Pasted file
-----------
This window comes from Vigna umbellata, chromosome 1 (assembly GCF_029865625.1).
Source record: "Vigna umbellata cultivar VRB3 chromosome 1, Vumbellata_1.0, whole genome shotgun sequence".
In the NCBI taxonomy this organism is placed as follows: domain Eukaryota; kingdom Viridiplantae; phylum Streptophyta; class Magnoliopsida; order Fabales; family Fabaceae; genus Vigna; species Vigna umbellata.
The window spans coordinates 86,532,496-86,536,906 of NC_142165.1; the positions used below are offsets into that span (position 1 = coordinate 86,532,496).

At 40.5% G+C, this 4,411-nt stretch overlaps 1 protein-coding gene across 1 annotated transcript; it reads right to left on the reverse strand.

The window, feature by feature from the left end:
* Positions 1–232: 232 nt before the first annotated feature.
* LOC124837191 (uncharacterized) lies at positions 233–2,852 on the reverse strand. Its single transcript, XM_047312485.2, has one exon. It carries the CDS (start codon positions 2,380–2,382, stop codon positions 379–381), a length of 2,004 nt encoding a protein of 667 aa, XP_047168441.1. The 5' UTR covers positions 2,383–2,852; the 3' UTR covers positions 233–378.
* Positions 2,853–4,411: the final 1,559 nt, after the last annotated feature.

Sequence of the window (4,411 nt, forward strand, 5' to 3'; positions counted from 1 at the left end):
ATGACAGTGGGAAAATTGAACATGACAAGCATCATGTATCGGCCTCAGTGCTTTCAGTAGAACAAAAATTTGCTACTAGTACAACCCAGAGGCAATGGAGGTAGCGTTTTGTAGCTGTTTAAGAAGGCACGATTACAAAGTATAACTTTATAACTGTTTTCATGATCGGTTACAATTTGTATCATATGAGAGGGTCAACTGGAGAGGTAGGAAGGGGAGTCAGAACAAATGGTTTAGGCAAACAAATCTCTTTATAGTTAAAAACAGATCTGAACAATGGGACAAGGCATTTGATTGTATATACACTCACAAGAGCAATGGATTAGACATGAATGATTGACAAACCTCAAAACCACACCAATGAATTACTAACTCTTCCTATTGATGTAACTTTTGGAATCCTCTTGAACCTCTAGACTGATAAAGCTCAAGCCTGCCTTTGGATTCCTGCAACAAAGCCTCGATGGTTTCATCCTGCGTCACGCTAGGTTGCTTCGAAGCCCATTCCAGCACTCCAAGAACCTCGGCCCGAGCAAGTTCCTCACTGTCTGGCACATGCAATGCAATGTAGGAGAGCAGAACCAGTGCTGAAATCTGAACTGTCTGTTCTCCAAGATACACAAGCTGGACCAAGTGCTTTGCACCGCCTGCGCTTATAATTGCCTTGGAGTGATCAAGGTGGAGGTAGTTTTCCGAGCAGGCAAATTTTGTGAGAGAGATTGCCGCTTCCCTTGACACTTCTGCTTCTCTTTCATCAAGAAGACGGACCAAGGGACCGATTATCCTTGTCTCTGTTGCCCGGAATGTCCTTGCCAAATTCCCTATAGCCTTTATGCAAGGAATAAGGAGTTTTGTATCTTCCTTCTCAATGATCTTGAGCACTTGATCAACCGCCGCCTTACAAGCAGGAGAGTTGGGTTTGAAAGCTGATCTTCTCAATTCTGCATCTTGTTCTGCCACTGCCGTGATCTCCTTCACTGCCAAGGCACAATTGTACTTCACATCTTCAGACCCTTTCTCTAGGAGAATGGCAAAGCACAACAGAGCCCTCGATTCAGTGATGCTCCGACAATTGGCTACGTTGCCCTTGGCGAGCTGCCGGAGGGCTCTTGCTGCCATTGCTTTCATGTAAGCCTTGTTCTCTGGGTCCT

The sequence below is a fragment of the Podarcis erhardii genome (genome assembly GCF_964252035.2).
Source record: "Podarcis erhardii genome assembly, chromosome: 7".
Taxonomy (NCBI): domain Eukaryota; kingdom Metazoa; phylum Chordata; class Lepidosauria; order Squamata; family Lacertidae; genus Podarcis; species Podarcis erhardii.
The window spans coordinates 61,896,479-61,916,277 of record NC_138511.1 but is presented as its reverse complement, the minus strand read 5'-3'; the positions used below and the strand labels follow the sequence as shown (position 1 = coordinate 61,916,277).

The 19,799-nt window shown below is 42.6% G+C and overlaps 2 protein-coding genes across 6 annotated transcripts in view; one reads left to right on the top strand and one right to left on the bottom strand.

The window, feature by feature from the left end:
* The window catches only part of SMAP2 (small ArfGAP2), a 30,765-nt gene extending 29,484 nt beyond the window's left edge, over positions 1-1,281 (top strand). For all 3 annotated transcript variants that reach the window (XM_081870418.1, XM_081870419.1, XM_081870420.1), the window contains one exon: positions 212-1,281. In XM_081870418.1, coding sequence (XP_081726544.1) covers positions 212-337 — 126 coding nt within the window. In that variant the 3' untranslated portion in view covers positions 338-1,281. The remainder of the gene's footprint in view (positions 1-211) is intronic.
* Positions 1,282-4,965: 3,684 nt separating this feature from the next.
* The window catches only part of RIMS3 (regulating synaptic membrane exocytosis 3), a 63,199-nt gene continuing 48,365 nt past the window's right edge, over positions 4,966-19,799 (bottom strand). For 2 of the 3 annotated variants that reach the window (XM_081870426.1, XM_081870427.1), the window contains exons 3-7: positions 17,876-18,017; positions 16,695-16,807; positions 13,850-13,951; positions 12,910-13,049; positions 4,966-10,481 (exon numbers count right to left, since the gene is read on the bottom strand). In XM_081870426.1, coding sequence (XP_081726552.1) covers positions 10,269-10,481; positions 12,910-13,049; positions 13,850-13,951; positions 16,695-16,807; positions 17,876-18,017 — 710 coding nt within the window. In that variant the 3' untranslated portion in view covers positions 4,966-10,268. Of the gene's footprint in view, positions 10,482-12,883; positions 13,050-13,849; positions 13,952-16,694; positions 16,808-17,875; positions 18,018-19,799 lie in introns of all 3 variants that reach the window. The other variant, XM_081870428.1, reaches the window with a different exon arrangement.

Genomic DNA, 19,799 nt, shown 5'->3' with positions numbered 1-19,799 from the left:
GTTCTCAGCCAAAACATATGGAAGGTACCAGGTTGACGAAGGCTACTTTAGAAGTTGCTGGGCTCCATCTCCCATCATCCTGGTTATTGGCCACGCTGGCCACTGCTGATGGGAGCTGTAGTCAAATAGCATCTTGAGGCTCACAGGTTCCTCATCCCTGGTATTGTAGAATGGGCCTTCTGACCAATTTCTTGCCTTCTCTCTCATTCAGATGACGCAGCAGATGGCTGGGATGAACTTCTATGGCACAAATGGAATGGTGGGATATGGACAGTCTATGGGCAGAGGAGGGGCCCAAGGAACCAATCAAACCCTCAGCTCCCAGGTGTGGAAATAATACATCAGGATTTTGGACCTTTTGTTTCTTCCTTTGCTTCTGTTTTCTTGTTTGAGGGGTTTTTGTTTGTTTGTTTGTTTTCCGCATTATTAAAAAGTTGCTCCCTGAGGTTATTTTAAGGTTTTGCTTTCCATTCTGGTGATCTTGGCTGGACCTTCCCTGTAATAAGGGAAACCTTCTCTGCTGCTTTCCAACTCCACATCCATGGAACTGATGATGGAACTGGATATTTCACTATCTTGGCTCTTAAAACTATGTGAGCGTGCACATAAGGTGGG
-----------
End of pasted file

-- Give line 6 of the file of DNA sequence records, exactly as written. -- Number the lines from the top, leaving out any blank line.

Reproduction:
The window, feature by feature from the left end: